The revised Meta rules regarding Facebook Marketplace changes the game for car dealers. As of the end of January, Meta no longer allows automotive dealers to push bulk inventory listings on Marketplace.

Instead of utilizing this section of Facebook for advertising large quantities of vehicles, dealerships will need to utilize paid advertising to promote their inventory on this platform. Under most circumstances, this sounds like a sensible option, but it does change the game a bit for dealers. Some dealers might choose to pull their inventory listings from Facebook in favor of other third-party entities. Other dealers need the exposure on Facebook and will pay for the advertising, shifting advertising money to Meta.

Are automotive listings the only listings impacted by these new restrictions?

Meta notified users of the new restrictions that would no long allow sellers to create used vehicle listings using a Facebook business page. The automotive world isn’t the only industry impacted. In fact, similar restrictions were applied to real estate and rental listings as well. The goal is to require dealerships and large commercial companies utilizing business pages to create listings using paid advertising instead of the Facebook Marketplace pages.

This changes the spirit of Marketplace

Automotive dealerships might think that changing the rules changes the spirt of Facebook Marketplace, but that’s simply not the case. Marketplace is designed for small business and individuals to buy and sell products and services. Having large companies included in this arena placed an unfair advantage on these companies. Removing them from Marketplace to only allow paid advertising on Facebook makes a huge difference in this space. Some dealers might opt to pay for the advertising option on Facebook Marketplace, but others will likely find success elsewhere and remove their listings from this social media platform altogether.

Couldn’t dealers utilize a free option with a non-business page?

One way dealers might be able to work around the requirement to pay for advertising would be to have a page listing the vehicles that isn’t a business page. This could be problematic for dealerships that utilize the tracking reports offered through Facebook. It might not be worth the trouble to build a separate non-business page, but for some, this workaround might create the desired listings. Of course, creating this non-business page could cause some dealerships to be banned for specified time periods on this platform, which would be counterproductive.

What should car dealers do about these new Facebook Marketplace rules?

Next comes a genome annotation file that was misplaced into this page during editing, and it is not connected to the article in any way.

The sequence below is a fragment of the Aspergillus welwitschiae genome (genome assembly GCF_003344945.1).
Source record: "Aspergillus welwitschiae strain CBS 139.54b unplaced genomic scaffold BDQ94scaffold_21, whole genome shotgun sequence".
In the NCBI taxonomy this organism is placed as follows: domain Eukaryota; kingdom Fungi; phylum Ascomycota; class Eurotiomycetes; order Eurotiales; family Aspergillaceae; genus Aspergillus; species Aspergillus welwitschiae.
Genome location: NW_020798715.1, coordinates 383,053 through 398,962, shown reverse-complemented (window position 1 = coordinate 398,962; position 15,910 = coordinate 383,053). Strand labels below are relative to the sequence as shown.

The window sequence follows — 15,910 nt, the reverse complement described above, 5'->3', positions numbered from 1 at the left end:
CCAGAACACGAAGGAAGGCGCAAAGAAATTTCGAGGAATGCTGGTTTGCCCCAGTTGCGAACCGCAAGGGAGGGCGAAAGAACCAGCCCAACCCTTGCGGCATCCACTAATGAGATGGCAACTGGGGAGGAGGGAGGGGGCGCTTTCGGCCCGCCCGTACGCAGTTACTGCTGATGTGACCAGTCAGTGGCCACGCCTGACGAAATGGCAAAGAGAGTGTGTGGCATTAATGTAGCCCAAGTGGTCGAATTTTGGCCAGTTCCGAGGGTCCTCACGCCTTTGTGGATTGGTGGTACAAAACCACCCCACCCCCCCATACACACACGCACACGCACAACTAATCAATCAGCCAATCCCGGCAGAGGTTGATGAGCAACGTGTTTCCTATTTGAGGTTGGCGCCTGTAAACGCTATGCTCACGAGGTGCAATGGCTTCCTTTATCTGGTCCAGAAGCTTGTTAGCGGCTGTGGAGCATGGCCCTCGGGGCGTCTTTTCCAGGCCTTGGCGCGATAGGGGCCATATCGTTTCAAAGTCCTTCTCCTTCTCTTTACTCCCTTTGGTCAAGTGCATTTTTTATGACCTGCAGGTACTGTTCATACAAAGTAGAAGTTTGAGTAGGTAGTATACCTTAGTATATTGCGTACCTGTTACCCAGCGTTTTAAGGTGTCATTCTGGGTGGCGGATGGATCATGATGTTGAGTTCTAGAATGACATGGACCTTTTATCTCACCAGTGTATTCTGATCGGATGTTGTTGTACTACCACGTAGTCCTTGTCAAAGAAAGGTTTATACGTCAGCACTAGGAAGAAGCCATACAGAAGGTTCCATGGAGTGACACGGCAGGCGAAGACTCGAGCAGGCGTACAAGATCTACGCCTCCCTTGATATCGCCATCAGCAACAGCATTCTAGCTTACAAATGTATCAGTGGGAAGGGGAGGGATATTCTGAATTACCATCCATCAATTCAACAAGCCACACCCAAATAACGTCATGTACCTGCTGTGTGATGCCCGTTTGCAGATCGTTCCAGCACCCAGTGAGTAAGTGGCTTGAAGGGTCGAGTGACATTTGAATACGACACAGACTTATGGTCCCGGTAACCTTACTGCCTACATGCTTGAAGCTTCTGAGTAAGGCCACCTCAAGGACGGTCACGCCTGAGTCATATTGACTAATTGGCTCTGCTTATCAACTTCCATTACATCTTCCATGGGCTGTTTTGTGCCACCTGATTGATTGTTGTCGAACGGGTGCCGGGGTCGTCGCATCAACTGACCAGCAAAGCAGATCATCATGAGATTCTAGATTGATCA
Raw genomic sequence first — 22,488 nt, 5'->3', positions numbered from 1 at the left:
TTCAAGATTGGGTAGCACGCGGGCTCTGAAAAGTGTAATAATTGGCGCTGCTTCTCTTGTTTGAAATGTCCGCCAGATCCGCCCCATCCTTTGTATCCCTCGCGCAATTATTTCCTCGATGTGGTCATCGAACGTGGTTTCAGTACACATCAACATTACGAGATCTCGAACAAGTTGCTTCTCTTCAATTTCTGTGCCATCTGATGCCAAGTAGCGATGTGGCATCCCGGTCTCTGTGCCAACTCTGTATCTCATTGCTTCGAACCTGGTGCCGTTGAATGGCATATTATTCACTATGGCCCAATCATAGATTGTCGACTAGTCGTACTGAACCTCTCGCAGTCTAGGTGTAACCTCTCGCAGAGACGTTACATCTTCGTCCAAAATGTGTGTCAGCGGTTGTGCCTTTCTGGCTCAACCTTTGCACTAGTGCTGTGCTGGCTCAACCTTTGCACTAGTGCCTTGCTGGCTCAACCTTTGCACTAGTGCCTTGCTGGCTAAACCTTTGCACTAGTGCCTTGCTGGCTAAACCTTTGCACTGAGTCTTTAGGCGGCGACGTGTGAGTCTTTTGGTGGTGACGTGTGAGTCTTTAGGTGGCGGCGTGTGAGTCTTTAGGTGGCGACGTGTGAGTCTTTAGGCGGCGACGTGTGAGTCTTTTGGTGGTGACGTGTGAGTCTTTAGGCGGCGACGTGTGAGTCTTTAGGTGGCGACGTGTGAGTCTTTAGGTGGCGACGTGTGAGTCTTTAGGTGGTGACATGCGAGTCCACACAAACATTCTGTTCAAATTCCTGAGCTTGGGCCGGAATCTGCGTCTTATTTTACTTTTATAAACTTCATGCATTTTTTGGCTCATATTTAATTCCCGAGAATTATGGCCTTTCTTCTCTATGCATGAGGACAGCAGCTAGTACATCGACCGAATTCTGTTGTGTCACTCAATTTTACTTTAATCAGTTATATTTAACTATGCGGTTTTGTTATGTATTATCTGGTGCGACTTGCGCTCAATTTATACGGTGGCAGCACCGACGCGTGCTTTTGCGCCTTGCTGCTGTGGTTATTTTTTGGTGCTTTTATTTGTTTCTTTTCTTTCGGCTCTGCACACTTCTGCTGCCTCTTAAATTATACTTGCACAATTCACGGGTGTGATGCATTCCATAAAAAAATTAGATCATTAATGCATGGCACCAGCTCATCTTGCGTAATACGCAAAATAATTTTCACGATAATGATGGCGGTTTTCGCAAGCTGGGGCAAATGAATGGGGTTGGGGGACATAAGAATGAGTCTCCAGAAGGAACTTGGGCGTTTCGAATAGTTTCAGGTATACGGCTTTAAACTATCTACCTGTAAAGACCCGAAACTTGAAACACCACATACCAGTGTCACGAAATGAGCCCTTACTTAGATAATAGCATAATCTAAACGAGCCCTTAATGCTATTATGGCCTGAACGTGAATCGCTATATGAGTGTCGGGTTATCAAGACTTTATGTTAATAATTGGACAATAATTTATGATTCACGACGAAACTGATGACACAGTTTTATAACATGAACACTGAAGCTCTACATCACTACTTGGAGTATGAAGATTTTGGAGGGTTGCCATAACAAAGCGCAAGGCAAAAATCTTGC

Most auto dealers are already working to understand the value associate with maintaining listings on Facebook. Large dealership groups could see enough value to continue with the paid advertising option offered on Facebook Marketplace while others will realize they receive more leads and sales via other third-party entities. This could mean some businesses will pull out of this platform and put their advertising dollars to good work elsewhere. Those that remain on Facebook that take advantage of the paid advertising options will likely need to allocate advertising dollars to pay for this change.

Some dealers will rejoice in this new change

Some car dealers have utilized the Facebook Marketplace platform to showcase their vehicle listings for a long time and were upset when the platform began allowing dealerships to push bulk inventory listings to users. This created such an offset in the number of dealership listings that it saturated the market and created diminished returns for those that were using this platform for specific listings and not bulk advertising. Those dealers that now see a requirement for bulk listings to become paid or pulled back could enjoy increased returns going forward.

Will you see fewer vehicles listed on Marketplace?

Most likely, you’ll see fewer used cars listed on Facebook Marketplace, but you might not notice the change. What you could notice is listings for individual sales from private sellers appear more often, giving you a much better selection of desired listings. Of course, if you’re looking for vehicles from large dealer groups, you still might find some on Marketplace, through these paid ads. In some cases, you’ll need to look elsewhere for the uses cars you want, especially when you want the support and backing of a dealership.

Will the Meta changes impacting car dealers advertising used vehicles on Facebook Marketplace impact you and the way you buy a car? Probably not, but if you’re looking for specific models on this social media sales platform, you could easily find what you want without the bulk listings from some car dealers.

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